In any case, if you truly plan on water cooling all that, then you should be prepared to spend a LOT of money and time on it all.
January 9, 2008 9:49:44 AM

Basically, here's what I have. A Thermaltake LCS case that will cool the CPU and one GPU. A Koolance Exos-2 LX External Water Cooling Kit that will cool the other two GPU's. A few fans in the case for ventilation. Is this doable?

Also. I have two Thermaltake matched pumps. Is it possible to run these pumps in-line in the same loop?

Thanks so much for the great info!
January 9, 2008 10:35:09 AM

villious said:
Basically, here's what I have. A Thermaltake LCS case that will cool the CPU and one GPU. A Koolance Exos-2 LX External Water Cooling Kit that will cool the other two GPU's. A few fans in the case for ventilation. Is this doable?

Also. I have two Thermaltake matched pumps. Is it possible to run these pumps in-line in the same loop?

Thanks so much for the great info!


Sure, you can run two pumps in a single loop, but be careful how you place them. Remember that pumps dump a little heat into a coolant loop, so I usually try to place them directly before the radiator.
January 9, 2008 10:45:54 AM

They can be ran in the same loop but it is not general practice, most people use splitter over thier pumps and another T peice after the pumps.
January 10, 2008 8:25:04 AM

Villious - Yes, using the Koolance Exos and the Thermaltake LCS as 2 separate loops will get you by, but it isn't the greatest solution. You will be stretching to the maximum cooling effectiveness of both loops in doing so. I would NOT recommend any overclocking of the gpu's with those loops, or you could be doing worse than an air cooling solution.

Using the 2nd Thermaltake pump may not be necessary. It all depends upon which waterblock you will be using for the gpu, that tells you whether or not you need it.

January 10, 2008 1:59:41 PM

You can afford 3 GTX's but not a decent water cooling kit??

Just grab youreself a thermochill 120.2mm (240mm) rad with 2 high rpm fans and youll be set.

You may also want a better pump, if you want the top performance you are going to have to spend money there is no way around it.


Dual loop would be good simply use 2 reservoirs but you'd still need 2x 120.2(240)mm radiators to cool everything.
January 10, 2008 3:31:33 PM




Hi villious

You are going to struggle with all that gear on a single PA120.3 (3x120mm fan) as it will be reaching its limit of quiet cooling.

From our trusty power calculator @:
http://www.extreme.outervision.com/index.jsp
you are looking at:
GPU 1: 115 W
GPU 2: 115 W
GPU 3: 115 W
Core 2@stock: 46 W
Pump: >2W (~20% heat dump guesstimate)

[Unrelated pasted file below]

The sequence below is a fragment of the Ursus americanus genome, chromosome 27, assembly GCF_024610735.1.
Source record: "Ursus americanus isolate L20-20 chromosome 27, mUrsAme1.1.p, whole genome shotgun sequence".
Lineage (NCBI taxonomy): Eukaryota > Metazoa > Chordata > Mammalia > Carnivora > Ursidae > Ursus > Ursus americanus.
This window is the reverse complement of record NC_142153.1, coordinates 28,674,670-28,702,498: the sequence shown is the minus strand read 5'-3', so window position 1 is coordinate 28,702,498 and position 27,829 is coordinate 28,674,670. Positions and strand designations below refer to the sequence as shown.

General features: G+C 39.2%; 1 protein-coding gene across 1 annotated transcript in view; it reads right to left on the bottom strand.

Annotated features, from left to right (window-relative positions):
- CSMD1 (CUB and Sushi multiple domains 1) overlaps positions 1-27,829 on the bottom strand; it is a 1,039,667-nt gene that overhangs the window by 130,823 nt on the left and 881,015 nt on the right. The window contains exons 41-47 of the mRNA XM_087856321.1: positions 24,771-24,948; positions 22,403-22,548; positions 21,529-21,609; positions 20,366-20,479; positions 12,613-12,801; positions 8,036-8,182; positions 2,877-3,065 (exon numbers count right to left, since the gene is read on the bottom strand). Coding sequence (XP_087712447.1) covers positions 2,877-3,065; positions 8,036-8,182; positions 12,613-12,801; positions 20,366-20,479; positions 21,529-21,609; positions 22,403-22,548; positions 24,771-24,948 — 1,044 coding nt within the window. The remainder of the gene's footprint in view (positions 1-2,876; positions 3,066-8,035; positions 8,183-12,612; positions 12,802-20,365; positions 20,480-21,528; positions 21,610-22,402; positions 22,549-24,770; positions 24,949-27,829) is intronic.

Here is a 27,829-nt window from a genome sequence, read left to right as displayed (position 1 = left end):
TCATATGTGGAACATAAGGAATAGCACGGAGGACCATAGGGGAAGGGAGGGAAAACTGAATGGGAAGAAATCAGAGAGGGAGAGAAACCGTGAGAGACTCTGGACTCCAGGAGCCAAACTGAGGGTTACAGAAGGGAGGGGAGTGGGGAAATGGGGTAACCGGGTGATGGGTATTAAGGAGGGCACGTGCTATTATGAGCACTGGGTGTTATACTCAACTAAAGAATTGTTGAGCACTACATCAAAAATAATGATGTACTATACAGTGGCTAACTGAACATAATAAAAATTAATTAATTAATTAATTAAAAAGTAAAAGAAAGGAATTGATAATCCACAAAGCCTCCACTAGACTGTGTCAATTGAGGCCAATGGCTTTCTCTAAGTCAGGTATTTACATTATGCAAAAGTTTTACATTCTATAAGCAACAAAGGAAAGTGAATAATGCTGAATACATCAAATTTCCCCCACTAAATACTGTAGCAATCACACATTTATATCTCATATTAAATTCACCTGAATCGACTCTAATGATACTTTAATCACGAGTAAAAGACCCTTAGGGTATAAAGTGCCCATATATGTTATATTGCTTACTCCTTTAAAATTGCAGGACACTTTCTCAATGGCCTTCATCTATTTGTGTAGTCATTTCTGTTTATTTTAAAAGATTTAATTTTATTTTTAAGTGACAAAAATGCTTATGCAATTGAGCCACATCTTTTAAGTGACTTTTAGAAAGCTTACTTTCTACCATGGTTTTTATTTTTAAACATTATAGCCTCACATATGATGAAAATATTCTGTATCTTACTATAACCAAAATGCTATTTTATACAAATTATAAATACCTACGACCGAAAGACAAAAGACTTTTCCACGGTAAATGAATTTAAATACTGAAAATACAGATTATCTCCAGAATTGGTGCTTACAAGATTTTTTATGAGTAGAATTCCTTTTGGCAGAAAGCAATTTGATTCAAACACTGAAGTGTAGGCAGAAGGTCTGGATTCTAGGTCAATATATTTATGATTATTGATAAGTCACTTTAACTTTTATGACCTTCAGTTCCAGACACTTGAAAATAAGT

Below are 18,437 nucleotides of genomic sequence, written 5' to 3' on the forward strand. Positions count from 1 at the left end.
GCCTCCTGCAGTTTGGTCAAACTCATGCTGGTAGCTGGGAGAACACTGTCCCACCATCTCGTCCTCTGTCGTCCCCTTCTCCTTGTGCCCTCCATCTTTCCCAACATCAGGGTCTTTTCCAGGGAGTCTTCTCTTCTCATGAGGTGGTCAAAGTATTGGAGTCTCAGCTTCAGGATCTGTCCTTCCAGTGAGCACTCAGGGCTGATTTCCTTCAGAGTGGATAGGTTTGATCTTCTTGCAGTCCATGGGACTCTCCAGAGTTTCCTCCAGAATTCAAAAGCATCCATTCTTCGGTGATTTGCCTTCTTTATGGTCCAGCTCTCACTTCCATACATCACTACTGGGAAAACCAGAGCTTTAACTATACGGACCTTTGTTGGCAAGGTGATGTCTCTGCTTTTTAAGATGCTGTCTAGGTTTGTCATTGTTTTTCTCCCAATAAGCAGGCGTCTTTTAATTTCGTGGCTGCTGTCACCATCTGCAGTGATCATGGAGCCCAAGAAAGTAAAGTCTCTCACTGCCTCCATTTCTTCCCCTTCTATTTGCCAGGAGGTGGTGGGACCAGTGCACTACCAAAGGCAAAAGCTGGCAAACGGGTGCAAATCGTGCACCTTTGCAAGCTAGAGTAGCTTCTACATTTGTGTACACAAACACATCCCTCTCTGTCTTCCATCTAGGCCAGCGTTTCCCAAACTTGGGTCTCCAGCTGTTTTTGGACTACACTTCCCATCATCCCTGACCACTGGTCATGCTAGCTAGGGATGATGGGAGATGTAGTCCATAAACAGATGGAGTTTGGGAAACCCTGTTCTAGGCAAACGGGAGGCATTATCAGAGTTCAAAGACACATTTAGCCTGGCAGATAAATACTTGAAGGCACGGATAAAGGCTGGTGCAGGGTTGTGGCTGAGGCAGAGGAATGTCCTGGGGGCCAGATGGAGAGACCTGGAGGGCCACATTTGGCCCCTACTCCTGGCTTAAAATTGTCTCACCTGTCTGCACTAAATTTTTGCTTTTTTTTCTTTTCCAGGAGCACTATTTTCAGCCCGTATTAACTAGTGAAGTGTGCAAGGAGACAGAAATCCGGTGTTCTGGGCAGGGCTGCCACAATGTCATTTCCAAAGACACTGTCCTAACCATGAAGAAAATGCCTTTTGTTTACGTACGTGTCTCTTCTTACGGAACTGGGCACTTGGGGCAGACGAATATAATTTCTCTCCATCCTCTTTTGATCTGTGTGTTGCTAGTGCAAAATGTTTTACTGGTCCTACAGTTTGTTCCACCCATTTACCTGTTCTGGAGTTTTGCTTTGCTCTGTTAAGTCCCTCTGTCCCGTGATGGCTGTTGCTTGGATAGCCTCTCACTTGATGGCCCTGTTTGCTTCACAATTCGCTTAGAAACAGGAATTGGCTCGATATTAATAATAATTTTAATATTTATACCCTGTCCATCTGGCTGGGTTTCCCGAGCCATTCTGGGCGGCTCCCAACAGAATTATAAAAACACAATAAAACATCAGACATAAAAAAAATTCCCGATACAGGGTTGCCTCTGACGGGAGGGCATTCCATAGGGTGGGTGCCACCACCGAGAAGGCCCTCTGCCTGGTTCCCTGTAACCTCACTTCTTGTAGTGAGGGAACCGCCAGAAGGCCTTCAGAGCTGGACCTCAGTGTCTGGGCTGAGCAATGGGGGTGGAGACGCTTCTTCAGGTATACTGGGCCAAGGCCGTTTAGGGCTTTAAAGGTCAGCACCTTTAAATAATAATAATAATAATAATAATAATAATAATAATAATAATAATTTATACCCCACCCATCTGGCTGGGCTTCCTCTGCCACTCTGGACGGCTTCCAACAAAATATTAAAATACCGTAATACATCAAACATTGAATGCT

Total = 393W


Now heading over to:
http://www.thermochill.com/PATesting/#PA1203
you will see that quiet rad. cooling solutions have a ceiling of around 400W no matter what the flowrate.

Now don't forget you are going to be very tempted to tweak that Core 2 to 3.0Ghz+ - right? You've got WC so you'll want to push those GTX's with an OC to the max... But you can't because you've hit the limit of your waterloop :lol:  Also you haven't left any room for component tolerances etc. I personally would factor in at least 10% extra wattage dissipation!!

On the subject of components I gather the Swiftech Stealth is a good waterblock for those cards and the D-TEK FuZion CPU Block is a good 'un.

I think you may be struggling somewhat with that case... The builtin Thermaltake rad. (or bog standard 2-way rad. with correct hole spacing - if you got the case without rad.) would easily do the CPU and a Theromochill PA120.3 would handle the GPU's separately (just) with good fans. You would want the GPUs in 3 parallel loops in this case.

Bob

January 11, 2008 6:41:33 PM

So lets say that I have a Koolance Exos-2 LX that is rated at cooling 750 watts. All three GPU's could be cooled by the Exos......correct? That would be 345 watts for the GPU's together?
January 14, 2008 10:51:53 AM

Anyone?
January 14, 2008 11:22:42 AM

This was my solution Koolance rp-1000sl and an EHX-1000 1kw radiator.

January 15, 2008 8:42:35 AM

Villious, the one to talk to would be BadDad, as you can see that he is dealing with a very similar situation with what you describe. You should check out his build thread HERE .

@BadDad....

*cough* BENCHIES!!! *cough* :) 
Anonymous
a b ) Power supply
February 15, 2009 11:29:47 AM

Groveling_Wyrm said:

I recommend that you do NOT use ANY of the Magicool radiators, as rubix_1011 recommended.


I understand that they may not be the best for performance cooling - I want to use them as design features in an HTPC setup and just want to check that they are viable, practical units - ie they don't fail...
!